Electric vehicle battery manufacturer Northvolt, and world-leading metal recycler EMR have built and commenced operations at a battery recycling facility in Hamburg. The brand-new site will recycle the huge number of electric vehicle (EV) batteries that will reach their end of life in the years ahead and provide much-needed capacity to support the recycling of batteries in Europe.
The new facility will play a crucial role in dismantling these complex batteries before material is sent on for further processing or re-enters the circular supply chain.
The 12,000sqm facility, operated and furbished by EMR, features equipment enabling the discharge and dismantling of approximately 10,000 tonnes of electric vehicle battery packs per year. This will provide crucial recycling capacity as millions of drivers switch to electric vehicles. The layout and process flow of the facility was undertaken by Northvolt, integrating battery discharging and dismantling solutions designed and delivered by the company.
The discharge and dismantling of the battery packs is the first step in the battery recycling process. With more than 70 years of experience in the metal recycling industry, EMR will use its expertise to safeguard the high-quality copper and aluminium used to build modern EV battery frames. The process will ensure this material can, once again, be used to manufacture sustainable technologies, such as the next generation of electrical vehicles.
Following this, the remaining battery modules recovered from packs at the plant will be delivered to Northvolt’s facilities for further recycling. There, the modules will be crushed to enable the recovery of plastics, aluminum and copper. The remaining material, known as black mass, will be processed at Revolt Ett recycling plant in northern Sweden using Northvolt hydromet technology to recover battery-grade materials including more lithium, nickel, manganese, and cobalt.
These materials will be fed to Northvolt’s adjacent cathode active material production facilities, which in turn support on-site battery manufacturing. When fully built, Revolt Ett will enable the processing of 125,000 tonnes of black mass per year — sufficient to cover approximately half of Northvolt Ett’s raw material needs for cathode production.
At every stage, the material that EMR and Northvolt recycle creates an entirely new pathway to sourcing minerals required for battery manufacturing – one that is economically and environmentally preferable to mining.
Now in operation, the Hamburg facility is receiving battery packs and modules from the European electric vehicle market, secured by Northvolt. Alongside end-of-life battery packs of varying designs, the facility is also equipped to receive and process battery packs that are recalled from the market.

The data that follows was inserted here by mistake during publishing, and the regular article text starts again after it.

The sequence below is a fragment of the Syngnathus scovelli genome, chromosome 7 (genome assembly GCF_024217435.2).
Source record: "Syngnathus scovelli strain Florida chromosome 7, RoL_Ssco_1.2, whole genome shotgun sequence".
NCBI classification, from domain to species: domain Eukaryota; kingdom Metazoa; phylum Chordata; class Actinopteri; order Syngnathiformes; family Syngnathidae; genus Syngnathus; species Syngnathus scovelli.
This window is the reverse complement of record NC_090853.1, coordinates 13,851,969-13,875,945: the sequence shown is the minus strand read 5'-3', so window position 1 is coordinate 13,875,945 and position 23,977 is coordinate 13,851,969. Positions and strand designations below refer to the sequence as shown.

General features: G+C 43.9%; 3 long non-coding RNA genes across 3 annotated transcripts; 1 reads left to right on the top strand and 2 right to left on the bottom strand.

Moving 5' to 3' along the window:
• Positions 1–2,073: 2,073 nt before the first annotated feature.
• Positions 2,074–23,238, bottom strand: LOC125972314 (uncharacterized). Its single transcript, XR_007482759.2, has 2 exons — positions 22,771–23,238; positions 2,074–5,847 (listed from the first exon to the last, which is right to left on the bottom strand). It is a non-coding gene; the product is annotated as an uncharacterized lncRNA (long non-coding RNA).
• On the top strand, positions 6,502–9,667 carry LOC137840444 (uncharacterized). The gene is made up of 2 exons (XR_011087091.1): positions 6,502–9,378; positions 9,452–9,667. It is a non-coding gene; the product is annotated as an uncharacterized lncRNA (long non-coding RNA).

With these capabilities, the facility represents a key piece of infrastructure within Northvolt’s offer to its automotive customers, as well as to other stakeholders requiring battery recycling solutions.
The facility was officially opened today (24th August) by the First Mayor of Hamburg, Dr Peter Tschentscher.
Dr. Peter Tschentscher, First Mayor of Hamburg, underlines: “In Billbrook, Hamburg’s first recycling facility for EV car batteries started production. The plant of Northvolt and EMR is a crucial project for the future of e-mobility in Germany. Recycling saves raw materials, protects the environment and benefits the German automotive industry by reducing the need for importing raw materials. That’s the progress of a truly circular economy.”
Emma Nehrenheim, Chief Environmental Officer at Northvolt, comments: “EMR is a world leader in metal recycling and has been an excellent partner in this project. The ability to effectively recycle batteries is crucial to making the electric vehicle revolution as sustainable as possible. With this new facility we are ready to receive volumes of European batteries for recycling and further our progress towards establishing a circular battery industry.”
Murat Bayram, Director at EMR, said: “Working with one of Europe’s most innovative battery manufacturers has enabled both our businesses to take significant steps forward in creating a truly circular supply chain for the valuable materials used to manufacture EV batteries. The atmosphere of trust and cooperation we have built together has been essential to the project’s success.
“EMR’s many decades of success have been achieved by facing every challenge head on – and the climate crisis is no different. From our chief executive to our teams on site, sustainability, circularity and protecting the world’s precious resources is at the heart of how EMR does business – as this new site demonstrates.”
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